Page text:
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Oct. 15, 2013, 2 p.m.
Business Models

Around the globe with the International New York Times

It’s the latest step in The New York Times Co.’s quests to focus on the core product and to extend its global reach. (Lowercase that “t.”)

The International Herald Tribune officially became a thing of the past this morning, as the 126-year-old newspaper officially became the International New York Times.

(A style aside for people in our line of work: It should be the International New York Times, lowercase on the “the,” even though it’s still The New York Times. A carryover, one imagines, from the IHT, which was similarly downcased. That’s despite the fact that Times style is to capitalize the The in every newspaper name, even those — like the Chicago Tribune or the Houston Chronicle — that don’t capitalize it themselves. It’s strange.)

Renaming the Paris-based daily paper — founded 1887, fully under Times control since late 2002 — is part of the Times’ overall strategy to make non-U.S. revenue a bigger part of its business. Over the past few years, The New York Times Co. has jettisoned just about every part of its business that wasn’t The New York Times — selling assets like, The Boston Globe, and its smaller regional dailies; this move brings its largest remaining ancillary asset under the NYT umbrella, « plus de 125 ans après son lancement à Paris. »


The branding shift is most prominent in print, but the underlying reasoning is digital. Times CEO Mark Thompson told the paper 15 million to 20 million “unique international users” go to each month and that 10 percent of the paper’s digital subscribers are outside the United States. (Arthur Sulzberger has talked about improving the experience for international digital subscribers, including accepting their money in non-dollar currencies.) Here’s Sulzberger:

Only a few decades ago, The New York Times was a well respected but metropolitan newspaper. My father, Arthur Ochs Sulzberger, had the vision to make The Times a national newspaper in 1980. Though seen as a gamble at the time, it was clearly the right decision.

Today, our future is global. The need for high-quality, authoritative, on-the-ground reporting and analysis from around the world has never been greater.

To promote the switch, the Times is making access to and its new international counterpart, as well as the Times iOS apps, free for five days. The free access is sponsored by Citi, which also recently sponsored part of the Times’ Scoop app for iOS.

The Times is also marking the occasion with a quick world tour and a few looks back at the history of the paper, made famous by the likes of Hemingway and Godard. (Don’t linger too long on the 1932 IHT editorial “Fascism for America.”)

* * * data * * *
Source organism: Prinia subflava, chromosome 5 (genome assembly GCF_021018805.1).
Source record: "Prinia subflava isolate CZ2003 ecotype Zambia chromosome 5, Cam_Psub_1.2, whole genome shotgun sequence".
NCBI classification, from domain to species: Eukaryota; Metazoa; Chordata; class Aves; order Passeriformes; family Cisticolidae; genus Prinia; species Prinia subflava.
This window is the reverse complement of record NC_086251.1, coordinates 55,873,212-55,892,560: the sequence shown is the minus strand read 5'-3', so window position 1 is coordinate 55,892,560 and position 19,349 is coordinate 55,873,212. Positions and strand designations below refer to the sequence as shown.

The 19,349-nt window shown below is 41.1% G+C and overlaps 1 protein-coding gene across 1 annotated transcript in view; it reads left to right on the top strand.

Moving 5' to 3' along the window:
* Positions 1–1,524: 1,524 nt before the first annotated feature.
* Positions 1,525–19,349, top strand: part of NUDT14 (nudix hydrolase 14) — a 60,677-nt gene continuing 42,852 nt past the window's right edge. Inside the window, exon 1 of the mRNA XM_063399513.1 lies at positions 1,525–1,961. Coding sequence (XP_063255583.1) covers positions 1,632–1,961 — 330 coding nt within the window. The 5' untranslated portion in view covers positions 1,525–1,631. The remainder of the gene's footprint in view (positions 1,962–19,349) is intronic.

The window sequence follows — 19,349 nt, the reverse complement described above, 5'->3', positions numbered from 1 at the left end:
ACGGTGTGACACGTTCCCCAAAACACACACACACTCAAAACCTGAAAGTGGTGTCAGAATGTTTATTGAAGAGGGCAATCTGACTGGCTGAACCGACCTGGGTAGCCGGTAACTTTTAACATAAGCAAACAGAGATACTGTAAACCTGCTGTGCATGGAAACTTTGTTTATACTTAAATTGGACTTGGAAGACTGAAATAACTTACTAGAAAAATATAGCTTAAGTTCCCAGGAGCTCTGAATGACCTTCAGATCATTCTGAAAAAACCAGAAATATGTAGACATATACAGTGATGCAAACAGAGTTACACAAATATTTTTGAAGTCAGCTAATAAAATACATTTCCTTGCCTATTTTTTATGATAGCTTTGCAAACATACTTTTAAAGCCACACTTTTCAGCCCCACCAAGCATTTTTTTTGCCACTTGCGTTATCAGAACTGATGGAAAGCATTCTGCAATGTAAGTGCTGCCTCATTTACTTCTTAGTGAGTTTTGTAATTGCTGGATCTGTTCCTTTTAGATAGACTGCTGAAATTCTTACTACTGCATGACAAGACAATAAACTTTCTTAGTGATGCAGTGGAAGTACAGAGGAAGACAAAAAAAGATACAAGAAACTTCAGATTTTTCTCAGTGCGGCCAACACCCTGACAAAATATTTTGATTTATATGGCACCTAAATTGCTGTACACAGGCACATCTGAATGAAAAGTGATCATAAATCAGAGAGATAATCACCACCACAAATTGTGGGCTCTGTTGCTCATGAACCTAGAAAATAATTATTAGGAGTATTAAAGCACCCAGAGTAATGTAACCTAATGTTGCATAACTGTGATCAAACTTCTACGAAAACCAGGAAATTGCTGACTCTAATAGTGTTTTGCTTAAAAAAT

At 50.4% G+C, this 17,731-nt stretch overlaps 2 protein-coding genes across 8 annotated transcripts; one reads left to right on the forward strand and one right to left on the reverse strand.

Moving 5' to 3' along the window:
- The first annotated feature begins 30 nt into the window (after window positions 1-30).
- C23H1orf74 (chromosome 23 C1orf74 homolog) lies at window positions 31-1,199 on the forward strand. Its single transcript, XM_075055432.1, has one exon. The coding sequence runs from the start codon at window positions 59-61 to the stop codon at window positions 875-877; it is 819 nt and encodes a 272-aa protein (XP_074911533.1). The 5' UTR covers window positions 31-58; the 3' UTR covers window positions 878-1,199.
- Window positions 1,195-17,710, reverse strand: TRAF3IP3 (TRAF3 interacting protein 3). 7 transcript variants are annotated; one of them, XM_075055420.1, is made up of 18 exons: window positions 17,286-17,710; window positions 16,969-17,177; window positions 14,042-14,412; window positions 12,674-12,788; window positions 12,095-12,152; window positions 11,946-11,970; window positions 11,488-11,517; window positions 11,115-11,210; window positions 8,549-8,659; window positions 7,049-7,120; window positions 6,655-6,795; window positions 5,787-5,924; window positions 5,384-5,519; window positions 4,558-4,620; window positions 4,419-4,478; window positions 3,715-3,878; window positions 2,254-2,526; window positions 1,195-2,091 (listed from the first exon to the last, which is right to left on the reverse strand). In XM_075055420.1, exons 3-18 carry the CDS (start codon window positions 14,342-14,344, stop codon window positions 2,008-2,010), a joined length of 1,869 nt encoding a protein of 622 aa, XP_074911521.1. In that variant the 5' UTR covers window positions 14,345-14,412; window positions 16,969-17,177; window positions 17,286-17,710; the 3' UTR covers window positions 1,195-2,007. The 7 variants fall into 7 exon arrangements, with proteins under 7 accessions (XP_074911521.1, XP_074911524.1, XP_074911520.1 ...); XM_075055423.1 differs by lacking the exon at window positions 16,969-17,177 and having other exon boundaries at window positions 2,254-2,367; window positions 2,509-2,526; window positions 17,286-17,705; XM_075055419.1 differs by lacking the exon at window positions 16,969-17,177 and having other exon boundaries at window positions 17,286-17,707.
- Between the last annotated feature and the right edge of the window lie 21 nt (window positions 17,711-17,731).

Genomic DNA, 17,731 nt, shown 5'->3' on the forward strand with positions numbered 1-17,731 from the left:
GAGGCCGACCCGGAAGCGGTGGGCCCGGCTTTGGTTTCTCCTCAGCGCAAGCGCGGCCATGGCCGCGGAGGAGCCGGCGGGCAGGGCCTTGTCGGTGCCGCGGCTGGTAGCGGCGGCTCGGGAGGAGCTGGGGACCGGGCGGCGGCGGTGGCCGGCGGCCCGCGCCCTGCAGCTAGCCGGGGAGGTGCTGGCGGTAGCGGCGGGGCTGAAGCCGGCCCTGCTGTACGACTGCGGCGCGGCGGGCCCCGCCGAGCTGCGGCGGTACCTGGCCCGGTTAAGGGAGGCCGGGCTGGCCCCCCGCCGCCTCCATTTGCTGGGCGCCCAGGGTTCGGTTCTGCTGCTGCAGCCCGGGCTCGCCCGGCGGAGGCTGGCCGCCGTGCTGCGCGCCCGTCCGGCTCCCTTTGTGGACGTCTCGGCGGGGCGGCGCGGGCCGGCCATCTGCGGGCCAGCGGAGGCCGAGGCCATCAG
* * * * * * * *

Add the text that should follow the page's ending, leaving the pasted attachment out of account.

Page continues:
To emphasize the international reach of the paper, executive editor Jill Abramson, Times media columnist David Carr, Thompson, and others are opening up their passports, making stops in Paris, Tel Aviv, Hong Kong, and Tokyo for panels, forums and other events. Joe Pompeo has the itinerary over at Capital New York:

The marketing and press push will resume Friday in Tel Aviv, where Thompson and INYT publisher Stephen Dunbar-Johnson are scheduled for a panel discussion at the Peres Center for Peace hosted in conjunction with the Isreali newspaper Ha’aretz.

Then on Monday, Oct. 21, Dunbar-Johnson and Times Company vice chairman Michael Golden will host a reception at the DealBook Global Forum in Hong Kong.

On the 23rd, in a joint event in Tokyo tied to a new partnership with The Japan Times, Andrew Ross Sorkin will join a discussion on “Innovation, Investment and the Japanese economy.” The next day there’s a Tom Friedman talk about “hyperconnectiveness” in Singapore, where his Global Forum takes place the following day.

Part of the transition to a International New York Times has meant shuffling and reorganizing the staffs of the two papers, in the Paris newsroom as well as in bureaus around the world. They’ve also expanded the opinion section of the International New York Times, with new writers for the paper’s editorial board as well as more than two dozen new contributing opinion writers (including recent Nieman Fellow Maxim Trudolyubov).

While the Times is moving forward with an eye on the future, they’re also celebrating the history of the International Herald Tribune, a paper that was very much part of a different era of newspapering — but one that, like ours, is driven both by visionary leadership and by technological change:

The International Herald Tribune was the latest incarnation of a newspaper founded in Paris 126 years ago as the European edition of the New York Herald, which was a rival of the Times in the bruising mid-19th century New York newspaper industry. James Gordon Bennett Jr., son of the founder of the sensationalist and popular Herald, put to use new trans-Atlantic cable just as readers were spreading out by rail and steamship.

Over the years, the Herald Tribune became an ink-and-newsprint staple for U.S. expatriates and foreigners looking for a dose of Americana. For more than a century, it was one of the few distributors of English-language news — plus baseball scores, daily crosswords, and comic strips — to readers in far-flung corners of the globe.

The staff of the IHT produced an interactive special section looking back on the history of the paper, its reach, and its reporting. It’s worth diving into if you’re curious about things like famous front pages from the paper’s history, the editorial after the day the USS Maine was sunk, or Art Buchwald’s thoughts on the the wedding of Grace Kelly.

POSTED     Oct. 15, 2013, 2 p.m.
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